On the other hand, if the quarter tube is not filled to the requisite level the output of NOR gate 231 will stay High, transistor Q1 will not conduct and gate 25 will remain in its normal position (as shown in solid lines in FIG. 7). In this situation, the quarter is needed in the quarter change tube QT, so the circuitry causes gate 77 to open rather than gate 25. This is accomplished by circuitry substantially identical to that used to actuate solenoid 104. Specifically the outputs of the third set of AND gates are supplied to a NOR gate 237 which is connected to the clock input of a latch 239. The Q output of latch 239 is connected through a buffer 241 to the base of a PNP transistor Q3, which energizes the coil of gate-actuating solenoid 79 when it conducts. In the present example, the High output of gate G25, corresponding to the detection of a valid quarter and a quarter change tube that is not filled to the requisite level, causes the output of NOR gate 237 to go Low, the Q output of latch 239 to go Low and transistor Q3 to conduct, thereby energizing the coil of solenoid 79 and causing the gate 77 to open. As a result the quarter, or in general any valid coin needed in the change tubes, is allowed to fall past gate 77 into the coin sorting means 9 through the entrance 11 of the latter.

Once the Q output of latch 233 or 239 has been set, the coin information from flip-flop 219 is no longer needed. Accordingly, near the end of the pulse from wave shaping circuit 205, one-shot 229 supplies a short, Low pulse to the reset input of flip-flop 219, thereby clearing it.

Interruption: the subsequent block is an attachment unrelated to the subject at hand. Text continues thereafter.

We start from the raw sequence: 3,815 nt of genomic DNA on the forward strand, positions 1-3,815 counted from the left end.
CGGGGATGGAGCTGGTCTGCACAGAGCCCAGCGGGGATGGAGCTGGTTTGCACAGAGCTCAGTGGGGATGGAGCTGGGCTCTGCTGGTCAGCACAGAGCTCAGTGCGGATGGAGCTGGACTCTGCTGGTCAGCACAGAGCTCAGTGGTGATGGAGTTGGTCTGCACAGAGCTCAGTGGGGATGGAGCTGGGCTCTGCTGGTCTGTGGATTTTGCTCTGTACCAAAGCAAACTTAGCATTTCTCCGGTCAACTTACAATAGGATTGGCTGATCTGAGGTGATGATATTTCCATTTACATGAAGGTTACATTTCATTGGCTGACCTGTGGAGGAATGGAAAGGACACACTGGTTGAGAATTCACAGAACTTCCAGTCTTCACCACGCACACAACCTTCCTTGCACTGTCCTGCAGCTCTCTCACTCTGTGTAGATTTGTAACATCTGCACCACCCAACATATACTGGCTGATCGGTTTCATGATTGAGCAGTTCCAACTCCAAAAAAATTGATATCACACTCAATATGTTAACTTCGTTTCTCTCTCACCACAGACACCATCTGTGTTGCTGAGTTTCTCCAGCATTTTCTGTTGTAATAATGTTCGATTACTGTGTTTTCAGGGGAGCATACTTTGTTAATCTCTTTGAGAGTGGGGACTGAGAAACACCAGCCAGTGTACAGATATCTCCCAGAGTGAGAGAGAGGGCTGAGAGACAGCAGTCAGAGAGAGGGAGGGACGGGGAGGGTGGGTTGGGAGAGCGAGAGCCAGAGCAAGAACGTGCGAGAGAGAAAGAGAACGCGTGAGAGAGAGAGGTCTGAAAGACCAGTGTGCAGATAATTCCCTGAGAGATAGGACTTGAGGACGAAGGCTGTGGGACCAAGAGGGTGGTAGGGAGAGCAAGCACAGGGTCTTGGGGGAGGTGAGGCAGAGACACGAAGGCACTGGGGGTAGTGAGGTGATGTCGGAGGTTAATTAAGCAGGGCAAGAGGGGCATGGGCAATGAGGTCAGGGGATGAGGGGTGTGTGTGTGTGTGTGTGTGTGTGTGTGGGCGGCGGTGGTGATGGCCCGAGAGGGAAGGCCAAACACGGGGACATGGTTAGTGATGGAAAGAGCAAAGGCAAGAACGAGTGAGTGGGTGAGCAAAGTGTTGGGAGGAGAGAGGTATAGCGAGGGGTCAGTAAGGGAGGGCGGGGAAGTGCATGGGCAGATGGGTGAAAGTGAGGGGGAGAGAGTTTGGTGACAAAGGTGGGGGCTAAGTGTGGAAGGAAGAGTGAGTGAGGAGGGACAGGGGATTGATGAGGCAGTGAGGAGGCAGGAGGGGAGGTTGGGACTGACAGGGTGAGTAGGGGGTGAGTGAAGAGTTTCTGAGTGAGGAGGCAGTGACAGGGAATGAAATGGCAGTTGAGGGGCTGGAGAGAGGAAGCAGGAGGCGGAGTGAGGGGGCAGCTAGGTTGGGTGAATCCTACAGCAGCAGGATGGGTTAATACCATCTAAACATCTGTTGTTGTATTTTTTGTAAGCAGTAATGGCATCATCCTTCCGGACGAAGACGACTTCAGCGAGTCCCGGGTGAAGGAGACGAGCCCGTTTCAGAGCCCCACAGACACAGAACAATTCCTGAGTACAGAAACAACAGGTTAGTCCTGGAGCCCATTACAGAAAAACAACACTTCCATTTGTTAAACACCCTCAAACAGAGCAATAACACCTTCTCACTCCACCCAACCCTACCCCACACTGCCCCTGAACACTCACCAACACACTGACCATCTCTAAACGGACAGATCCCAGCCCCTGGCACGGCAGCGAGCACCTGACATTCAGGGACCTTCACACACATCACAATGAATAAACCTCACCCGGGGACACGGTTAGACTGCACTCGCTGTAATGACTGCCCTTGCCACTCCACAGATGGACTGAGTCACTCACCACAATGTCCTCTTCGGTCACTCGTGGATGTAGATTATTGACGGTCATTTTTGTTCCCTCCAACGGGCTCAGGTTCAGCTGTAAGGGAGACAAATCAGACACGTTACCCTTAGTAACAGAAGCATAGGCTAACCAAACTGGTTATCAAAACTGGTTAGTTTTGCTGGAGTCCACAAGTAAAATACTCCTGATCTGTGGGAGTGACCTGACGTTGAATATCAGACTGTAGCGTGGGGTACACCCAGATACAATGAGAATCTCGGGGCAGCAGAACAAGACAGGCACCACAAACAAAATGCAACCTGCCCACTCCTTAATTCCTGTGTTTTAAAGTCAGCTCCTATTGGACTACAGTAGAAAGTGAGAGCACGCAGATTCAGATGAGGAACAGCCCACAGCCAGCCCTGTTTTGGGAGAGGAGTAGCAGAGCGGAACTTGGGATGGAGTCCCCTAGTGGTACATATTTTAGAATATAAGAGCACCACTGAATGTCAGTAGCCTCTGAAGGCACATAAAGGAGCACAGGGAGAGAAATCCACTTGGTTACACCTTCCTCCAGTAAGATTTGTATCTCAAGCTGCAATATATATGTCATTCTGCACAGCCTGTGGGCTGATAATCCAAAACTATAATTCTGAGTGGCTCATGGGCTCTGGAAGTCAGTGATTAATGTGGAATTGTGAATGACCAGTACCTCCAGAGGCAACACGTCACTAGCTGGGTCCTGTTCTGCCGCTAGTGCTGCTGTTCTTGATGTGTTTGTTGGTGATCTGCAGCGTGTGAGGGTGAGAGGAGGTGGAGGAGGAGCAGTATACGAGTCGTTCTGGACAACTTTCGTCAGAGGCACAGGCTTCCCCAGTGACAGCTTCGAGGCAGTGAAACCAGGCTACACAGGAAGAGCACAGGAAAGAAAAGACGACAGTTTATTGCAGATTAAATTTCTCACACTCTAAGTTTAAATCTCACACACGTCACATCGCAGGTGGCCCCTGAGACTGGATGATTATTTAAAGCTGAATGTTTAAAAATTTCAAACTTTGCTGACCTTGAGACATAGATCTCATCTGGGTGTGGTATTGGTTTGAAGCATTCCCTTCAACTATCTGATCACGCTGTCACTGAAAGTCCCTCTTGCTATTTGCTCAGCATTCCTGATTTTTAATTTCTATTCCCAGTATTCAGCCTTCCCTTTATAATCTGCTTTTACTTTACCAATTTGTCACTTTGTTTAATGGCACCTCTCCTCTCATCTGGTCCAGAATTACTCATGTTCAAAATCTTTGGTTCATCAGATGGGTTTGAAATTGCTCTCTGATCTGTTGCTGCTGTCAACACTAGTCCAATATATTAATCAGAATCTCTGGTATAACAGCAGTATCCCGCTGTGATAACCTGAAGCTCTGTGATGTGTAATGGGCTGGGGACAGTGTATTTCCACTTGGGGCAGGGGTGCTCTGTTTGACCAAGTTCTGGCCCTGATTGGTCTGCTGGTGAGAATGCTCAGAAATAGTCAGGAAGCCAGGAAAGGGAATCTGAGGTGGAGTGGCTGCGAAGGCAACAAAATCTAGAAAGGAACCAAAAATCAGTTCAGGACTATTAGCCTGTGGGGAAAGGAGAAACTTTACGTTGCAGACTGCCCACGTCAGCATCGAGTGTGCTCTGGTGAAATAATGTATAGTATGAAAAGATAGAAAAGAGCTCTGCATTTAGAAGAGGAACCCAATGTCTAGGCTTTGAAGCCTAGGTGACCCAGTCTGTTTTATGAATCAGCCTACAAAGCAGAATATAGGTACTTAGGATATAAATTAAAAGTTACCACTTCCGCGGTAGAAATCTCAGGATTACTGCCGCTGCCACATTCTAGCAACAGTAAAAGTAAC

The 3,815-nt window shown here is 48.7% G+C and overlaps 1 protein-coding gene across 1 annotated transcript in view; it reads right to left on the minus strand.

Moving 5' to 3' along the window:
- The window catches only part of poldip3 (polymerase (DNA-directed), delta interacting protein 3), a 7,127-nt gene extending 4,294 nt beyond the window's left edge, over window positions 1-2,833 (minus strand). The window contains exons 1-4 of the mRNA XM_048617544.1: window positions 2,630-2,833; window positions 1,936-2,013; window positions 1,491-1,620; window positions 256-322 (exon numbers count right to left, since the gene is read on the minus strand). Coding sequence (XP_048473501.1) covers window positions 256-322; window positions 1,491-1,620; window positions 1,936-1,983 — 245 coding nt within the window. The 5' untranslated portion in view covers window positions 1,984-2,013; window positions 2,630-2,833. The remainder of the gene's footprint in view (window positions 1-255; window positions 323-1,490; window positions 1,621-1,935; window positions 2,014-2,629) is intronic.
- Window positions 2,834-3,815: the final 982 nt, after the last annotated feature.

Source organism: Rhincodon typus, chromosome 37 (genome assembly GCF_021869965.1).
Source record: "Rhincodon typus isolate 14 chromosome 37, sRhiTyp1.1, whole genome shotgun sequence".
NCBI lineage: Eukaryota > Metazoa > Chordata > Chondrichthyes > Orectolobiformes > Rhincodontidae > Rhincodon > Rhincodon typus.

After a valid coin has passed gate 77 or gate 25, depending upon whether or not that coin is needed in the respective change tube, the gate which was actuated must be returned to its normal position. This is accomplished by means of sensor CP3 and circuit 207 in the case of the exit gate 77 and by means of sensor CP4 and circuit 209 in the case of the accept/return gate 25. When the coin is needed in the respective change tube, gate 77 is opened (as explained above). The coin falls past gate 77 and sensor CP3, which is located immediately below gate 77. As the coin falls past sensor CP3, the output of wave shaping circuit 207 is a pulse whose width corresponds to the time it takes the coin to fall past the sensor. This pulse is supplied to a one-shot 242 which in response to the positive-to-negative transition of the pulse, representing the trailing edge of the coin, supplies a short positive pulse to the reset input of latch 239, causing its Q output to go High. This turns off transistor Q3, thereby deenergizing the coil of gate-actuating solenoid 79 and returning gate 77 to its normal position.